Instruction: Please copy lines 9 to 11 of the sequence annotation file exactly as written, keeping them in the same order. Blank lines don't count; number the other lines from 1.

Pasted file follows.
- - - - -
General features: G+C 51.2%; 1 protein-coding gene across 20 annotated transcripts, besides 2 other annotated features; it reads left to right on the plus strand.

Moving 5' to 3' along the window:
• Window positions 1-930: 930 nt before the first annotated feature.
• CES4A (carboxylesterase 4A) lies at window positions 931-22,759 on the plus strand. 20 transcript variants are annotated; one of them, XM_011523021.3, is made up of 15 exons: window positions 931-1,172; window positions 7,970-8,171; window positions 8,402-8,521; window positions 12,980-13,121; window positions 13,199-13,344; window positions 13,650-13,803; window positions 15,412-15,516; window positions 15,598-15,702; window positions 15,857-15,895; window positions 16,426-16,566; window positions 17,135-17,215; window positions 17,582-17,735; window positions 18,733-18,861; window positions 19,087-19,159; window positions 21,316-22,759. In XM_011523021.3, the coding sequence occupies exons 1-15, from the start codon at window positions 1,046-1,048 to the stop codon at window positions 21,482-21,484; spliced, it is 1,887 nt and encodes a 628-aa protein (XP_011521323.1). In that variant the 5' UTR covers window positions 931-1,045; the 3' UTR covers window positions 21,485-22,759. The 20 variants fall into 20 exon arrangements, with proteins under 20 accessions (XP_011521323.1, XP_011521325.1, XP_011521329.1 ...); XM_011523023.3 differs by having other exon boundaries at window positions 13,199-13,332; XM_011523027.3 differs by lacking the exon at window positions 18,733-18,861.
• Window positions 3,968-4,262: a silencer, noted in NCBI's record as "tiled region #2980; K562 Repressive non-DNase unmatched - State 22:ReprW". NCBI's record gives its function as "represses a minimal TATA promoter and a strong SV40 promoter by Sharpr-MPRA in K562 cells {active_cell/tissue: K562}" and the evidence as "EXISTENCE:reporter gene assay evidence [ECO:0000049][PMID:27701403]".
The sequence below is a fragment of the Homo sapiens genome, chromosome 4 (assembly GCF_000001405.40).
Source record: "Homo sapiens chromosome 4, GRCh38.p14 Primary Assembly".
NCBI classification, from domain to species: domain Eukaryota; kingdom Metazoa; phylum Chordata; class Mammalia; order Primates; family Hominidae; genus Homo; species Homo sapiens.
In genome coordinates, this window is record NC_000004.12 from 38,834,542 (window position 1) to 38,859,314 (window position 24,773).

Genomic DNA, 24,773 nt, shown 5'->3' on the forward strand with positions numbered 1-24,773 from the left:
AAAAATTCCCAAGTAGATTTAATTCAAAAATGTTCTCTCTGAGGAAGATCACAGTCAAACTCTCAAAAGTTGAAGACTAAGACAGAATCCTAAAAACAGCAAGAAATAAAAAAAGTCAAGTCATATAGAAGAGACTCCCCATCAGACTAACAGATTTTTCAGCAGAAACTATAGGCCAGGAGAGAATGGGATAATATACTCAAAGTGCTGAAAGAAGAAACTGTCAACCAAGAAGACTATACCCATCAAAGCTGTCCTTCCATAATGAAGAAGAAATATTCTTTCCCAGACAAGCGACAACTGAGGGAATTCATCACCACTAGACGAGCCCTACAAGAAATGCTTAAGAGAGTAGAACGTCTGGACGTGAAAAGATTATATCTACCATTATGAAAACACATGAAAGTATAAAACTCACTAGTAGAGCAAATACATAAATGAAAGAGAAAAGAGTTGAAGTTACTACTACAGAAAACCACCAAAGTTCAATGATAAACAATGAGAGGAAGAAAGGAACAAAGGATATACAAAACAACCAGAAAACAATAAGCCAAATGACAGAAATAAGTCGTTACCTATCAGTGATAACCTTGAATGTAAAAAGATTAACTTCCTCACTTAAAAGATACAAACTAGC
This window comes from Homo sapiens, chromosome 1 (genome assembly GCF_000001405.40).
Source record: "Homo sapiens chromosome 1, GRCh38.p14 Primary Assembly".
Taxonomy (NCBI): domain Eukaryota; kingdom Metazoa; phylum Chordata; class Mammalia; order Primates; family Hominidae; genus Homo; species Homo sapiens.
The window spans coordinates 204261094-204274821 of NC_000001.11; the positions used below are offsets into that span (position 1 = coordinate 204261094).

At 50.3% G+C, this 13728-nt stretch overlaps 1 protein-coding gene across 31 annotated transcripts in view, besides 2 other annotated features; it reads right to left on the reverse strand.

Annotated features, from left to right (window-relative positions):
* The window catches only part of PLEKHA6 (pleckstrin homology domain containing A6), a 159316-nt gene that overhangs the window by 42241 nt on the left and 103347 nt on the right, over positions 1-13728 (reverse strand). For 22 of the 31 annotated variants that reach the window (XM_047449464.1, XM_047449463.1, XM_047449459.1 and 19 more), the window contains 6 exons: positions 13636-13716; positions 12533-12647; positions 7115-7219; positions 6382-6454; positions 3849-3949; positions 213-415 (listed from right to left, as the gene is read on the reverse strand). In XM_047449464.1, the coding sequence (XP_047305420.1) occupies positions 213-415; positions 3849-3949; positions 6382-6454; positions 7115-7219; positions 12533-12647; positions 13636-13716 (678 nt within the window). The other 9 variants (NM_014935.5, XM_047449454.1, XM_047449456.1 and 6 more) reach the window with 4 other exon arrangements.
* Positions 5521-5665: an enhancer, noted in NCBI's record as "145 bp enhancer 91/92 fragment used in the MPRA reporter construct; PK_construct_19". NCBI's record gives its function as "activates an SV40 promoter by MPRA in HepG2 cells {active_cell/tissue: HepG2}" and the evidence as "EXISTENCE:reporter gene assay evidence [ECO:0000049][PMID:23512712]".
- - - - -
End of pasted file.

In genome coordinates, this window is record NC_000004.12 from 38,834,542 (window position 1) to 38,859,314 (window position 24,773).

Genomic DNA, 24,773 nt, shown 5'->3' on the forward strand with positions numbered 1-24,773 from the left:
AAAAATTCCCAAGTAGATTTAATTCAAAAATGTTCTCTCTGAGGAAGATCACAGTCAAACTCTCAAAAGTTGAAGACTAAGACAGAATCCTAAAAACAGCAAGAAATAAAAAAAGTCAAGTCATATAGAAGAGACTCCCCATCAGACTAACAGATTTTTCAGCAGAAACTATAGGCCAGGAGAGAATGGGATAATATACTCAAAGTGCTGAAAGAAGAAACTGTCAACCAAGAAGACTATACCCATCAAAGCTGTCCTTCCATAATGAAGAAGAAATATTCTTTCCCAGACAAGCGACAACTGAGGGAATTCATCACCACTAGACGAGCCCTACAAGAAATGCTTAAGAGAGTAGAACGTCTGGACGTGAAAAGATTATATCTACCATTATGAAAACACATGAAAGTATAAAACTCACTAGTAGAGCAAATACATAAATGAAAGAGAAAAGAGTTGAAGTTACTACTACAGAAAACCACCAAAGTTCAATGATAAACAATGAGAGGAAGAAAGGAACAAAGGATATACAAAACAACCAGAAAACAATAAGCCAAATGACAGAAATAAGTCGTTACCTATCAGTGATAACCTTGAATGTAAAAAGATTAACTTCCTCACTTAAAAGATACAAACTAGC